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Wednesday, 11 September, 2002, 22:37 GMT 23:37 UK
Shanksville remembers
Sandy Dahl
Sandy Dahl: Thanked Shanksville for its support

The families of the victims of Flight 93 wanted the service to be sombre and dignified - they did not want politics creeping in - and they got what they wanted.

The Service of Remembrance in Shanksville, Pennsylvania, started with the pledge of allegiance from two local schoolchildren.


Freedom is something worth defending

Tom Ridge
This time last year they had been in class when the plane almost hit their school.

Sandy Dahl, wife of the captain of Flight 93, Jason Dahl, said the journey there had been hard but she knew she had to do it and she thanked the people of Shanksville for their help and support.

She said Flight 93 should be seen as a flight of courage, where bravery spread from the cockpit to the back of the plane.

She was followed by Tom Ridge, now the Director of Homeland Security. On 11 September last year he was the governor of Pennsylvania.

He described Flight 93 as the "first victory in the fight against terrorism".

Bell tolls

Despite the fact there were no survivors in this field, there were survivors, thousands of them, somewhere else, because the plane did not reach its intended target.

"The people of Flight 93 were armed with little more than an idea, but it was a big idea, freedom is something worth defending," he said.

President Bush
President Bush: Visibly shaken
Then at 1006, the exact time the plane hit the ground, a bell tolled, and the names of the 40 passengers and crew who died here were read out.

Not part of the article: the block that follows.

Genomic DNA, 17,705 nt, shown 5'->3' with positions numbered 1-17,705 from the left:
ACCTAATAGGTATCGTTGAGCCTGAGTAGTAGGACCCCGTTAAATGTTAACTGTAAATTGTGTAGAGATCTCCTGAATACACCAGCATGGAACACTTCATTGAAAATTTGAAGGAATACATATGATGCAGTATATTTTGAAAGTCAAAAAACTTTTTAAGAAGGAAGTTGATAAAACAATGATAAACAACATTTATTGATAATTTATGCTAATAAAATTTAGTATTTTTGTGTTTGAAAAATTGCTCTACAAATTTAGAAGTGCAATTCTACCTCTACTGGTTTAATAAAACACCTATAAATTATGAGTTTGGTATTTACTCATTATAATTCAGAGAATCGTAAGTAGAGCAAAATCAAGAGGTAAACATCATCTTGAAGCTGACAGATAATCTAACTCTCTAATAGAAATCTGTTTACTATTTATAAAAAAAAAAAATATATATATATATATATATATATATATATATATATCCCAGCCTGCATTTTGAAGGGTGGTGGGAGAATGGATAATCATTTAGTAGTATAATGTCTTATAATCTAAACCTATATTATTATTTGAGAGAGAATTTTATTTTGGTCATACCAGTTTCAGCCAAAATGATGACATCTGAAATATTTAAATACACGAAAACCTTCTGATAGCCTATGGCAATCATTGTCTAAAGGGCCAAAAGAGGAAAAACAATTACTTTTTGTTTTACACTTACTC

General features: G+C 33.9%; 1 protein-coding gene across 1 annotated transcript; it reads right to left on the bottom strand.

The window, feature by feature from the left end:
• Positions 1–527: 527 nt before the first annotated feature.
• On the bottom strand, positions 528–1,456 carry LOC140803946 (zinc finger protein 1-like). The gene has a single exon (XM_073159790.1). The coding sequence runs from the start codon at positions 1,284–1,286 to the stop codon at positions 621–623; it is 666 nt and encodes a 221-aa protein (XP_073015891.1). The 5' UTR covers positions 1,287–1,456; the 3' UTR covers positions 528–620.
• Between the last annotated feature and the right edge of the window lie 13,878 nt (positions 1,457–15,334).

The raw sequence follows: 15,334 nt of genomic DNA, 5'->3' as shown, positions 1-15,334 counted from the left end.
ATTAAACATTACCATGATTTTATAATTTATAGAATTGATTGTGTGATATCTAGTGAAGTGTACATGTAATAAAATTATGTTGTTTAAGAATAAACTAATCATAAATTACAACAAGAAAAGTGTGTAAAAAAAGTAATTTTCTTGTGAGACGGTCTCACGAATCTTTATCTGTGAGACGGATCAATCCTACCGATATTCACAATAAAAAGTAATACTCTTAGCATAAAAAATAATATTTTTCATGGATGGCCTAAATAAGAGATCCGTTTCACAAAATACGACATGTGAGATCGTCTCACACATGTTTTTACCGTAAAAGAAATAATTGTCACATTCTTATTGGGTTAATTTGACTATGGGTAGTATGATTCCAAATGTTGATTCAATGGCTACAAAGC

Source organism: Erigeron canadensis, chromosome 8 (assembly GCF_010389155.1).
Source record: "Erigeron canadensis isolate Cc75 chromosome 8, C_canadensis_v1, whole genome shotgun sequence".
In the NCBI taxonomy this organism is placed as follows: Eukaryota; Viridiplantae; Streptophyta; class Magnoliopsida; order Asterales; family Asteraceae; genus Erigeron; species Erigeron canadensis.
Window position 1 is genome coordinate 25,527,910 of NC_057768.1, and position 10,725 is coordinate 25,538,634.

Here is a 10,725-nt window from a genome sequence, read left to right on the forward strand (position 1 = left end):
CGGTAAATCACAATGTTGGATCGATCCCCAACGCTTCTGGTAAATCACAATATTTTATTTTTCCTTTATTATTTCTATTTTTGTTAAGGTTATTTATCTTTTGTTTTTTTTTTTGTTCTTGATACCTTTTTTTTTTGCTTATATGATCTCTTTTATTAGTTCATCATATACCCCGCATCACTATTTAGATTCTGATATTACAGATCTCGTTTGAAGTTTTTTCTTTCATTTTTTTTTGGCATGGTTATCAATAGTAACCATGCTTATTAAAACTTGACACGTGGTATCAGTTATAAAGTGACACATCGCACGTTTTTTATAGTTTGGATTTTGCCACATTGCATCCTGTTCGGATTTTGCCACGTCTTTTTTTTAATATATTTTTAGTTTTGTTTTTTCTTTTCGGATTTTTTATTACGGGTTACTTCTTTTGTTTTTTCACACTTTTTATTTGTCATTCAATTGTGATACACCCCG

But the ceremony was not just for the families, it was also for the people of Shanksville, this tiny village with only 200 residents watched in horror as the World Trade Center and then the Pentagon were attacked.

Then a few minutes later, Flight 93 crashed into a remote field just yards from its main street.

Terry Butler had been working on his car when the plane flew overhead, he saw it begin to climb but then turn over before nose diving into the ground.

"When I lost sight of it, I waited maybe, it seemed like forever, but maybe two or three seconds and that's when it hit the ground.

"And then it shook the ground from where I was standing and then I saw the smoke, I heard maybe four, five, six booms, and then a mushroom cloud."

His head falls into his hands as begins to sob loudly.

Bush wreath

"Yes sir, never forget. It's right there everyday still for me, all I see is a plane."

A short time after the service, as Shanksville's dozen strong choir sang America the Brave, President Bush arrived by helicopter.

Mr Bush laid a wreath at the site and looked visibly shaken, holding the first lady's hand as he prayed for the dead.

Instead of making a public speech the president decided to privately meet the families, hugging them tightly and sharing their grief.

Mr Bush stayed for an hour before boarding a helicopter and heading towards New York.


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